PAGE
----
The long-standing mystery - how newborn mammals draw their first breath after life in a fluid-filled womb - may finally be revealed to scientists.
The find could help them understand why this mechanism fatally fails in some individuals causing sudden infant death syndrome and sleep apnoea.
Xavier Caubit from CNRS (National Centre for Scientific Research) in Marseille, France, and colleagues knew that mice that don't have the Teashirt 3 gene (Tshz3) fail to breathe at birth and so die.
The team decided to see the effect on brain areas in these mice.
One part of the brain is the respiratory rhythm generator (RRG) - a kind of pacemaker that produces an oscillating rhythm in the brainstem and controls autonomous breathing.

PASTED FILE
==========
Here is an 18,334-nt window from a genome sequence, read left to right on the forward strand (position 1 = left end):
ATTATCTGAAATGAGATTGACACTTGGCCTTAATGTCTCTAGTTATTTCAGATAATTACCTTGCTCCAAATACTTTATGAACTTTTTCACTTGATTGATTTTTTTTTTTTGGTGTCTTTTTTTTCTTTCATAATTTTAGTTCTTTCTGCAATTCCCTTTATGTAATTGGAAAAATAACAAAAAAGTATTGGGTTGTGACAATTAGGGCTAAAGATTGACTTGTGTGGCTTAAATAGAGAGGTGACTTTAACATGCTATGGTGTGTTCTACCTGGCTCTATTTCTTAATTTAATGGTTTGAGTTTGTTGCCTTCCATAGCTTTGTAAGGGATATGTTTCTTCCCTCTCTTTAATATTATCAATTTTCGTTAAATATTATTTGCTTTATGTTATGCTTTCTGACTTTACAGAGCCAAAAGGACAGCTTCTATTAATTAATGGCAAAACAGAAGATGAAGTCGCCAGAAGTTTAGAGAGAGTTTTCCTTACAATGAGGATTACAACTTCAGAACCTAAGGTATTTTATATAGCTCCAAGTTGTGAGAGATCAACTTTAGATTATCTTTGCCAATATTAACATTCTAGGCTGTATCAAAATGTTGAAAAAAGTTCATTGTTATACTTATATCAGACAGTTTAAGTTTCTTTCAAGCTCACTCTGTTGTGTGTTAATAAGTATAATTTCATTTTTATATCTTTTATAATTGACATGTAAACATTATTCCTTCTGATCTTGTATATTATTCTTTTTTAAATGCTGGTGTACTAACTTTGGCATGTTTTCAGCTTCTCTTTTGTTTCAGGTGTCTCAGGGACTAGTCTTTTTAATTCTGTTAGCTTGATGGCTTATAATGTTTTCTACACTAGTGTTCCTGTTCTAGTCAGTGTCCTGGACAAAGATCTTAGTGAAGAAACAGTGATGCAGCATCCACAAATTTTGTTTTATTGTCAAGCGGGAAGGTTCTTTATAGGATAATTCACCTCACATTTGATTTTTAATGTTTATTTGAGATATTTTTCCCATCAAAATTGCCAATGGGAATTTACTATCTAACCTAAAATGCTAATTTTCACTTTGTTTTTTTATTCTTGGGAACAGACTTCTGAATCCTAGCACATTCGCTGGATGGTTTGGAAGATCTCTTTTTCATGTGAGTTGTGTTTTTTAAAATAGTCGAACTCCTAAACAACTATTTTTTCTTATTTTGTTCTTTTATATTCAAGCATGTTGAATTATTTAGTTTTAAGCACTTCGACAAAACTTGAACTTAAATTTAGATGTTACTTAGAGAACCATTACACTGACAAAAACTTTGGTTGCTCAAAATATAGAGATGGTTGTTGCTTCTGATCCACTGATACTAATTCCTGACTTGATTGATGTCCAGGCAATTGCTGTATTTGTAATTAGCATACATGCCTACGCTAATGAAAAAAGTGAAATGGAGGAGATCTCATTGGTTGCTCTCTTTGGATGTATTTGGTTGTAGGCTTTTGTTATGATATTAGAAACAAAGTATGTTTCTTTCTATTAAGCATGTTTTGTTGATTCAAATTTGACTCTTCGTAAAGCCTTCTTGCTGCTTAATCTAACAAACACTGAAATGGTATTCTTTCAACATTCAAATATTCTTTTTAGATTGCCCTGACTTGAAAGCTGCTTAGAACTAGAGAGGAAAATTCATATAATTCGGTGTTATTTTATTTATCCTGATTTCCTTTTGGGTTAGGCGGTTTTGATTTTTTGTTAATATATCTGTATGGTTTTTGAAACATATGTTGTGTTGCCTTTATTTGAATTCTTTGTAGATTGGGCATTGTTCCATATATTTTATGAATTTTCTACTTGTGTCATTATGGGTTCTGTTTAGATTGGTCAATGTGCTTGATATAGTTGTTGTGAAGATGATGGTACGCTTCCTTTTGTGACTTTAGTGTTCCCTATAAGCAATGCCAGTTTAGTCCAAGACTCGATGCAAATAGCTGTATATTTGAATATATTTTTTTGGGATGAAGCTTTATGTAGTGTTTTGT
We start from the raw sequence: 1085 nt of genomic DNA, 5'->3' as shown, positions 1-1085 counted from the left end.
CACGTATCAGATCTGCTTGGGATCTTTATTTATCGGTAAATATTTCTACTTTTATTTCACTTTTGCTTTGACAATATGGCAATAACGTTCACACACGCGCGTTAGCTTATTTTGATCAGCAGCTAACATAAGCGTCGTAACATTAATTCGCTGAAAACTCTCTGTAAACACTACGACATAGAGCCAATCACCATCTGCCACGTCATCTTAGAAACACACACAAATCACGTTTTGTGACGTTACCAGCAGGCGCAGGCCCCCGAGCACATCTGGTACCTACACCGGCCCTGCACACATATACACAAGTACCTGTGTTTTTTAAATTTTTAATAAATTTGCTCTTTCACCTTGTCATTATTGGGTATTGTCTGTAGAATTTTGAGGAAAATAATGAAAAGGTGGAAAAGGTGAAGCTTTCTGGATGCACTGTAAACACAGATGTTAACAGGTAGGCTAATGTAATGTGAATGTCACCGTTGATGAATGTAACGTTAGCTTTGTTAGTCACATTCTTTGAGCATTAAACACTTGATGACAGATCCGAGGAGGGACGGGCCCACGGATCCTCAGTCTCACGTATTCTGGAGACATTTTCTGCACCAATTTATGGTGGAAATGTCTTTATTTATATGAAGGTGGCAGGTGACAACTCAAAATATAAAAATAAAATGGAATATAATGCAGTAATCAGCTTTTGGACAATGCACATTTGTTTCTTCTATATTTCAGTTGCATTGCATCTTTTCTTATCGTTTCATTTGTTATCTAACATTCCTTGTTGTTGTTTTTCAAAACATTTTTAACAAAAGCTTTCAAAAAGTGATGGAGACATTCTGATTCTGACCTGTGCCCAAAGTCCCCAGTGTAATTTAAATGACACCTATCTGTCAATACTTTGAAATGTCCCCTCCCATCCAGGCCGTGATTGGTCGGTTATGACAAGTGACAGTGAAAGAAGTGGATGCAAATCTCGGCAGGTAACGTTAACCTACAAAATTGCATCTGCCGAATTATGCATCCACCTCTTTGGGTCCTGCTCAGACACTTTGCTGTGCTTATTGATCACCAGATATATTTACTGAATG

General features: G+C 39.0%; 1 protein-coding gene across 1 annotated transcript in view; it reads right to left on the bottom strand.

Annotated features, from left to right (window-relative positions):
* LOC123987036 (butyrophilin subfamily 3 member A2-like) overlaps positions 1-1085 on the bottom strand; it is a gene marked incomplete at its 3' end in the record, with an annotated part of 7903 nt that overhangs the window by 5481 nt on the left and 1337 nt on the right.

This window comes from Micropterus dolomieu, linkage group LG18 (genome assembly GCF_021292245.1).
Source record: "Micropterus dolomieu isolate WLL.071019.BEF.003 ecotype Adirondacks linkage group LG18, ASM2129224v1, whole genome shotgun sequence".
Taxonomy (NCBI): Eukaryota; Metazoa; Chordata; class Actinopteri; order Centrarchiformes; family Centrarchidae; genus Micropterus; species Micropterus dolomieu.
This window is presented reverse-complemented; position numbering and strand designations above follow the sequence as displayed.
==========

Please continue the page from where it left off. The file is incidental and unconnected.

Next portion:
"That absence of rhythmic activity [due to the faulty RRG neurons] correlates with inability to breath at birth," New Scientist quoted Fassano as saying.
They also found that without Tshz3, brain cells responsible for the control of the upper airways were being killed off in the days before birth.
Humans have Teashirt 3 gene too.
"Disturbances in respiratory patterns, predominantly in the form of apnoea, are seen in most premature babies and some full-term babies.
Knowing the genetic basis for these types of problems will permit development of diagnostic tests and ultimately therapeutic interventions," said paediatrician Aaron Hamvas, of Washington University in St Louis, Missouri.
The study is published in Journal Neuroscience.